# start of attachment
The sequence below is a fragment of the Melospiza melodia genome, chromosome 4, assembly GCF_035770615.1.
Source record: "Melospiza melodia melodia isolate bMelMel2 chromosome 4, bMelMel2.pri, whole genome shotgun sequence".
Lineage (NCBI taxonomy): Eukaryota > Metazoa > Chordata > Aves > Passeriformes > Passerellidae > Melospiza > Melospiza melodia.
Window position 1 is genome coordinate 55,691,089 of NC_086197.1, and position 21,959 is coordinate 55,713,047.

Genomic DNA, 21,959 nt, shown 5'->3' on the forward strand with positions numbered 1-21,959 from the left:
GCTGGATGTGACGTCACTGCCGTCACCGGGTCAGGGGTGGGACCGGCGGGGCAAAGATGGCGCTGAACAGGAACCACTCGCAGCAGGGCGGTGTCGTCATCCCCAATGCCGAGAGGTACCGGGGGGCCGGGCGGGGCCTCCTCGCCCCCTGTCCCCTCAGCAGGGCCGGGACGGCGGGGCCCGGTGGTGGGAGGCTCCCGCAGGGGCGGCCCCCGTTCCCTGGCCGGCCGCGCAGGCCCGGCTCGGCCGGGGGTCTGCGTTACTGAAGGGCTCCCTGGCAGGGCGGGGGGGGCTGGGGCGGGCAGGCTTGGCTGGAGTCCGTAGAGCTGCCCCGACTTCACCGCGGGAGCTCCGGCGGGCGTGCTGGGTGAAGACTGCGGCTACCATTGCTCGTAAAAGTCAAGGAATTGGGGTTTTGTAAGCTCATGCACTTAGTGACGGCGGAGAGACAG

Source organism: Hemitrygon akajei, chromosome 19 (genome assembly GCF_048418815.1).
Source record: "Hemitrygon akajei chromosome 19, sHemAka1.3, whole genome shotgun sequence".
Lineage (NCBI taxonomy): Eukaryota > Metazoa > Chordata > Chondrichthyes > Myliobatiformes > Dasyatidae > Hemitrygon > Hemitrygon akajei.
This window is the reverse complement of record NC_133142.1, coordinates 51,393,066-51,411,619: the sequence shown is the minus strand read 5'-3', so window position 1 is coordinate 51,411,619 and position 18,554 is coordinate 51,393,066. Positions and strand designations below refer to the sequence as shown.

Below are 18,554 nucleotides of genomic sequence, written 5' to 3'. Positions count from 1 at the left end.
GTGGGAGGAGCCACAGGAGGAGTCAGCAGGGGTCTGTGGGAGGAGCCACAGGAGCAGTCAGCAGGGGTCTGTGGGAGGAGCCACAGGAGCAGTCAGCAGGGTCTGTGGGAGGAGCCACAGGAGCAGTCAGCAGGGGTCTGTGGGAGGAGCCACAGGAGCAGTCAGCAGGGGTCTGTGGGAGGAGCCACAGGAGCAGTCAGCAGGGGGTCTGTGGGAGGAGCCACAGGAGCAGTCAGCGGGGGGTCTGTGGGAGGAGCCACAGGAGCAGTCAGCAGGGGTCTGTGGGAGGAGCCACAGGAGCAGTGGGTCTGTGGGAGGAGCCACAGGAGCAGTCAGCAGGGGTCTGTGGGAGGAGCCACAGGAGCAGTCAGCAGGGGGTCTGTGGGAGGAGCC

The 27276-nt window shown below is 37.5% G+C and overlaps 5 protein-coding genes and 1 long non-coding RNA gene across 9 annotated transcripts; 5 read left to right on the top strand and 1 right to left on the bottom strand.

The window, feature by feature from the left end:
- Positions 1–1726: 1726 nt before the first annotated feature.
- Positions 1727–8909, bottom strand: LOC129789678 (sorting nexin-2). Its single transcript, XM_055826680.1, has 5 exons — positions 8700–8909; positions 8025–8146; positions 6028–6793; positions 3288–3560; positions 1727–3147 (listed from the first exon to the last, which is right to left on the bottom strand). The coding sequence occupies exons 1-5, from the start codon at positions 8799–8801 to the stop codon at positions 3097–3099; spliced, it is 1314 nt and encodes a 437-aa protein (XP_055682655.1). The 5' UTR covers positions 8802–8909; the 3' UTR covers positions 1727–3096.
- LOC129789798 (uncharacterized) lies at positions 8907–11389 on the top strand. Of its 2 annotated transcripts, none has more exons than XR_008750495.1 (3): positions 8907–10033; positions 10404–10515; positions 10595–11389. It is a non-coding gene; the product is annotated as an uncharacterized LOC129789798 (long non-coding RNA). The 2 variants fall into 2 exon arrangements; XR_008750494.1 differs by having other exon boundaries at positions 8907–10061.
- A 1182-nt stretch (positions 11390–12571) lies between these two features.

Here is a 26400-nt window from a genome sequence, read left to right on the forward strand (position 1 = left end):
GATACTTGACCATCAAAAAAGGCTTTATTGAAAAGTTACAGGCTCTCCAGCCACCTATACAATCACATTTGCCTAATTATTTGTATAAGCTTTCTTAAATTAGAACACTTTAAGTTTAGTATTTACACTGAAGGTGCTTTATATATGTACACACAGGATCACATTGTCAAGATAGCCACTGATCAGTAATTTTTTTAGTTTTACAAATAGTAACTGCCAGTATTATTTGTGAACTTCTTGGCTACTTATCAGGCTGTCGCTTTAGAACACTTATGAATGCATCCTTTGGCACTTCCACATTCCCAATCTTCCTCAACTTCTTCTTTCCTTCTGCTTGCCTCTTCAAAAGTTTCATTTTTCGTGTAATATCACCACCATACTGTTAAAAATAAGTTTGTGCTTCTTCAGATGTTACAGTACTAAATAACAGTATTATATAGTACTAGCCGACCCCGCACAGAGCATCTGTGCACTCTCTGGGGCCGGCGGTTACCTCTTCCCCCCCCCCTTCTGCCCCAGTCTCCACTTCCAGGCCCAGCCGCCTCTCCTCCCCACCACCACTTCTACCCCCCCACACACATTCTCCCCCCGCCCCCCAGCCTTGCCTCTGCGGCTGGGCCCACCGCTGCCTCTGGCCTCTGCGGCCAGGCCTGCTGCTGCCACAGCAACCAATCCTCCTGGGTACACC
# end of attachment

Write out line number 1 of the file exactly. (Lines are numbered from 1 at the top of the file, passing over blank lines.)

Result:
The sequence below is a fragment of the Melospiza melodia genome, chromosome 4, assembly GCF_035770615.1.